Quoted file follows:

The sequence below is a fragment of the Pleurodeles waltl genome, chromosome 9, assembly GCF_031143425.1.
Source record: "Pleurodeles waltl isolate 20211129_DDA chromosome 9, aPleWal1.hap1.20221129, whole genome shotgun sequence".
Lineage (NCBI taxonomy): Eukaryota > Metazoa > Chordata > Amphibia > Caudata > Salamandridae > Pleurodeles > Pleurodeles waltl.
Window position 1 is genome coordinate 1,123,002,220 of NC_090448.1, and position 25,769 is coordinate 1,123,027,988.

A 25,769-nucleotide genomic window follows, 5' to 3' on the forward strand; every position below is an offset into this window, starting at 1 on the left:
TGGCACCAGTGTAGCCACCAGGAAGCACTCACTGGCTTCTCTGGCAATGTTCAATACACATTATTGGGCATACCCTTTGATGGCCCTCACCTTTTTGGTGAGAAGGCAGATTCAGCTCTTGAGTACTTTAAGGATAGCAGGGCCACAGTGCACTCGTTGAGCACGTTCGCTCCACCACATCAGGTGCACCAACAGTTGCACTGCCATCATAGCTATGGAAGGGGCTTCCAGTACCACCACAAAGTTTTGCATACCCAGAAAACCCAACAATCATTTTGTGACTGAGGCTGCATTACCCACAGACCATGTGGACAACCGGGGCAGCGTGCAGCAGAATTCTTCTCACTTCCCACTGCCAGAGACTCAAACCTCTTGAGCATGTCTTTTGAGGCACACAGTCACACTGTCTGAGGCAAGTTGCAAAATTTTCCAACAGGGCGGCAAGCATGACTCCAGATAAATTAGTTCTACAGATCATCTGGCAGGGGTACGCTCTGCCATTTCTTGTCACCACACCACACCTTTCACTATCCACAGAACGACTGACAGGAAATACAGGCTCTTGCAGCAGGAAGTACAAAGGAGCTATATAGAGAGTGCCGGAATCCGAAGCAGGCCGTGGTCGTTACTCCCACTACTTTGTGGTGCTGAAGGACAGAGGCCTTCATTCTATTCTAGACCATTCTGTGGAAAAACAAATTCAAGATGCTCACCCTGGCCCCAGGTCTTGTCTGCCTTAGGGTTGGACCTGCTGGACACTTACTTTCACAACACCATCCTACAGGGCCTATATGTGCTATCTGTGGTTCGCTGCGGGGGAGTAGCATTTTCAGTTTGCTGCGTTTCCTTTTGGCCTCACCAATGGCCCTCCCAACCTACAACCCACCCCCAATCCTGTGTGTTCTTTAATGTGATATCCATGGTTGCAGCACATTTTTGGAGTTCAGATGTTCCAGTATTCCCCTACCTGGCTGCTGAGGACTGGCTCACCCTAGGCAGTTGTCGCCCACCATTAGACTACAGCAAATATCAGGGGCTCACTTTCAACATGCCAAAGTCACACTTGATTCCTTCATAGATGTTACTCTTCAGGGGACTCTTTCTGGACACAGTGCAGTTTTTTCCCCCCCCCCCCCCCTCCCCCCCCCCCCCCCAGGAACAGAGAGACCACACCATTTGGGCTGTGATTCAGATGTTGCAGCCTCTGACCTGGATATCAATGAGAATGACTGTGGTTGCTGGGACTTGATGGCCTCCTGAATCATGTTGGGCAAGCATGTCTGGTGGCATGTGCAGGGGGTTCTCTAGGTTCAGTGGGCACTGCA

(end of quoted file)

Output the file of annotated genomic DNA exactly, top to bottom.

The sequence below is a fragment of the Pleurodeles waltl genome, chromosome 9, assembly GCF_031143425.1.
Source record: "Pleurodeles waltl isolate 20211129_DDA chromosome 9, aPleWal1.hap1.20221129, whole genome shotgun sequence".
Lineage (NCBI taxonomy): Eukaryota > Metazoa > Chordata > Amphibia > Caudata > Salamandridae > Pleurodeles > Pleurodeles waltl.
Window position 1 is genome coordinate 1,123,002,220 of NC_090448.1, and position 25,769 is coordinate 1,123,027,988.

A 25,769-nucleotide genomic window follows, 5' to 3' on the forward strand; every position below is an offset into this window, starting at 1 on the left:
TGGCACCAGTGTAGCCACCAGGAAGCACTCACTGGCTTCTCTGGCAATGTTCAATACACATTATTGGGCATACCCTTTGATGGCCCTCACCTTTTTGGTGAGAAGGCAGATTCAGCTCTTGAGTACTTTAAGGATAGCAGGGCCACAGTGCACTCGTTGAGCACGTTCGCTCCACCACATCAGGTGCACCAACAGTTGCACTGCCATCATAGCTATGGAAGGGGCTTCCAGTACCACCACAAAGTTTTGCATACCCAGAAAACCCAACAATCATTTTGTGACTGAGGCTGCATTACCCACAGACCATGTGGACAACCGGGGCAGCGTGCAGCAGAATTCTTCTCACTTCCCACTGCCAGAGACTCAAACCTCTTGAGCATGTCTTTTGAGGCACACAGTCACACTGTCTGAGGCAAGTTGCAAAATTTTCCAACAGGGCGGCAAGCATGACTCCAGATAAATTAGTTCTACAGATCATCTGGCAGGGGTACGCTCTGCCATTTCTTGTCACCACACCACACCTTTCACTATCCACAGAACGACTGACAGGAAATACAGGCTCTTGCAGCAGGAAGTACAAAGGAGCTATATAGAGAGTGCCGGAATCCGAAGCAGGCCGTGGTCGTTACTCCCACTACTTTGTGGTGCTGAAGGACAGAGGCCTTCATTCTATTCTAGACCATTCTGTGGAAAAACAAATTCAAGATGCTCACCCTGGCCCCAGGTCTTGTCTGCCTTAGGGTTGGACCTGCTGGACACTTACTTTCACAACACCATCCTACAGGGCCTATATGTGCTATCTGTGGTTCGCTGCGGGGGAGTAGCATTTTCAGTTTGCTGCGTTTCCTTTTGGCCTCACCAATGGCCCTCCCAACCTACAACCCACCCCCAATCCTGTGTGTTCTTTAATGTGATATCCATGGTTGCAGCACATTTTTGGAGTTCAGATGTTCCAGTATTCCCCTACCTGGCTGCTGAGGACTGGCTCACCCTAGGCAGTTGTCGCCCACCATTAGACTACAGCAAATATCAGGGGCTCACTTTCAACATGCCAAAGTCACACTTGATTCCTTCATAGATGTTACTCTTCAGGGGACTCTTTCTGGACACAGTGCAGTTTTTTCCCCCCCCCCCCCCCTCCCCCCCCCCCCCCCAGGAACAGAGAGACCACACCATTTGGGCTGTGATTCAGATGTTGCAGCCTCTGACCTGGATATCAATGAGAATGACTGTGGTTGCTGGGACTTGATGGCCTCCTGAATCATGTTGGGCAAGCATGTCTGGTGGCATGTGCAGGGGGTTCTCTAGGTTCAGTGGGCACTGCA